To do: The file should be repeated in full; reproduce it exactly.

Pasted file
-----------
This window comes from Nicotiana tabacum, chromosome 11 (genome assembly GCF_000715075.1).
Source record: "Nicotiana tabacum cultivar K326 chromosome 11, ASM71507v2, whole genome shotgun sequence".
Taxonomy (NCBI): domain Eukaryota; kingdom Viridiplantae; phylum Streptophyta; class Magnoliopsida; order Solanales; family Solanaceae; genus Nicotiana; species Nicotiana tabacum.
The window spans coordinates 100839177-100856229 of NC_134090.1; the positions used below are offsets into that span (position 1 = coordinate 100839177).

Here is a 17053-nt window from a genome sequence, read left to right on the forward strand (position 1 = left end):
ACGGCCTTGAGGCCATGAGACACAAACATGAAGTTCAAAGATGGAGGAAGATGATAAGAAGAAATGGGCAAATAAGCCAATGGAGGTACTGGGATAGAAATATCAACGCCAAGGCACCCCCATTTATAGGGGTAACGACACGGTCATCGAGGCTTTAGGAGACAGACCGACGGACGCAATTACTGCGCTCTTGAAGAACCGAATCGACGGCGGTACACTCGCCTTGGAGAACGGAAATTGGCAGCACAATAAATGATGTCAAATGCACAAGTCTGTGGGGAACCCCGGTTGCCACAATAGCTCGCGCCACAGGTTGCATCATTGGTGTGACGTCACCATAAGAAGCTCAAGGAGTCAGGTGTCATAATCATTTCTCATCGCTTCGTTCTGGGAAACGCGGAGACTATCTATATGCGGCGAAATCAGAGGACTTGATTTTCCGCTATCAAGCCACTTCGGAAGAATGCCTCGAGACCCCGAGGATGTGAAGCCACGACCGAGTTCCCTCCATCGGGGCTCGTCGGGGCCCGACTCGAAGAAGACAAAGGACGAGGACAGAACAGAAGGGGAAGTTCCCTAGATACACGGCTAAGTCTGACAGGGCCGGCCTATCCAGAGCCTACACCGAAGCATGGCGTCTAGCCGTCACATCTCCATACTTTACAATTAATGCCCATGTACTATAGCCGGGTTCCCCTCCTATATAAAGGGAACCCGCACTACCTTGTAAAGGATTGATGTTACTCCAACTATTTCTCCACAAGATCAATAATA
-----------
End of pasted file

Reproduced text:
This window comes from Nicotiana tabacum, chromosome 11 (genome assembly GCF_000715075.1).
Source record: "Nicotiana tabacum cultivar K326 chromosome 11, ASM71507v2, whole genome shotgun sequence".
Taxonomy (NCBI): domain Eukaryota; kingdom Viridiplantae; phylum Streptophyta; class Magnoliopsida; order Solanales; family Solanaceae; genus Nicotiana; species Nicotiana tabacum.
The window spans coordinates 100839177-100856229 of NC_134090.1; the positions used below are offsets into that span (position 1 = coordinate 100839177).

Here is a 17053-nt window from a genome sequence, read left to right on the forward strand (position 1 = left end):
ACGGCCTTGAGGCCATGAGACACAAACATGAAGTTCAAAGATGGAGGAAGATGATAAGAAGAAATGGGCAAATAAGCCAATGGAGGTACTGGGATAGAAATATCAACGCCAAGGCACCCCCATTTATAGGGGTAACGACACGGTCATCGAGGCTTTAGGAGACAGACCGACGGACGCAATTACTGCGCTCTTGAAGAACCGAATCGACGGCGGTACACTCGCCTTGGAGAACGGAAATTGGCAGCACAATAAATGATGTCAAATGCACAAGTCTGTGGGGAACCCCGGTTGCCACAATAGCTCGCGCCACAGGTTGCATCATTGGTGTGACGTCACCATAAGAAGCTCAAGGAGTCAGGTGTCATAATCATTTCTCATCGCTTCGTTCTGGGAAACGCGGAGACTATCTATATGCGGCGAAATCAGAGGACTTGATTTTCCGCTATCAAGCCACTTCGGAAGAATGCCTCGAGACCCCGAGGATGTGAAGCCACGACCGAGTTCCCTCCATCGGGGCTCGTCGGGGCCCGACTCGAAGAAGACAAAGGACGAGGACAGAACAGAAGGGGAAGTTCCCTAGATACACGGCTAAGTCTGACAGGGCCGGCCTATCCAGAGCCTACACCGAAGCATGGCGTCTAGCCGTCACATCTCCATACTTTACAATTAATGCCCATGTACTATAGCCGGGTTCCCCTCCTATATAAAGGGAACCCGCACTACCTTGTAAAGGATTGATGTTACTCCAACTATTTCTCCACAAGATCAATAATA